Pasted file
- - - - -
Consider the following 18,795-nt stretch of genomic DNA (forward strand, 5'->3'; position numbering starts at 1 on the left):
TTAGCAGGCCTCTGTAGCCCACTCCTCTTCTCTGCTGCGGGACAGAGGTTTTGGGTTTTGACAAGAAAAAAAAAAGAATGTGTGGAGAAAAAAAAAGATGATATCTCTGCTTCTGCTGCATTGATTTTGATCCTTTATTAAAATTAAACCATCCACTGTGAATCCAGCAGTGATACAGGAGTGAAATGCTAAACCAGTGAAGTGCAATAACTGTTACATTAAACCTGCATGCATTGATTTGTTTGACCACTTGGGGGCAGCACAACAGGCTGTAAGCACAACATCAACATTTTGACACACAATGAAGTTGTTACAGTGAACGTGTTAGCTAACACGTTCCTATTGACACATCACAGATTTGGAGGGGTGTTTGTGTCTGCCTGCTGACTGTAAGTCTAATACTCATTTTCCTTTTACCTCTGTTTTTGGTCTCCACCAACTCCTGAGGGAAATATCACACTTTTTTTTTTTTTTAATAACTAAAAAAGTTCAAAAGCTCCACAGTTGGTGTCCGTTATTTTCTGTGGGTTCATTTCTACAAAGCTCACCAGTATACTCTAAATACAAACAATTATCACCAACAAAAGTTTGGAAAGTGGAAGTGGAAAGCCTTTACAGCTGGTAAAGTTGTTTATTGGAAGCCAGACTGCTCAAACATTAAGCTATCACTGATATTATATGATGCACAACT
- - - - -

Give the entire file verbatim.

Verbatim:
Consider the following 18,795-nt stretch of genomic DNA (forward strand, 5'->3'; position numbering starts at 1 on the left):
TTAGCAGGCCTCTGTAGCCCACTCCTCTTCTCTGCTGCGGGACAGAGGTTTTGGGTTTTGACAAGAAAAAAAAAAGAATGTGTGGAGAAAAAAAAAGATGATATCTCTGCTTCTGCTGCATTGATTTTGATCCTTTATTAAAATTAAACCATCCACTGTGAATCCAGCAGTGATACAGGAGTGAAATGCTAAACCAGTGAAGTGCAATAACTGTTACATTAAACCTGCATGCATTGATTTGTTTGACCACTTGGGGGCAGCACAACAGGCTGTAAGCACAACATCAACATTTTGACACACAATGAAGTTGTTACAGTGAACGTGTTAGCTAACACGTTCCTATTGACACATCACAGATTTGGAGGGGTGTTTGTGTCTGCCTGCTGACTGTAAGTCTAATACTCATTTTCCTTTTACCTCTGTTTTTGGTCTCCACCAACTCCTGAGGGAAATATCACACTTTTTTTTTTTTTTAATAACTAAAAAAGTTCAAAAGCTCCACAGTTGGTGTCCGTTATTTTCTGTGGGTTCATTTCTACAAAGCTCACCAGTATACTCTAAATACAAACAATTATCACCAACAAAAGTTTGGAAAGTGGAAGTGGAAAGCCTTTACAGCTGGTAAAGTTGTTTATTGGAAGCCAGACTGCTCAAACATTAAGCTATCACTGATATTATATGATGCACAACT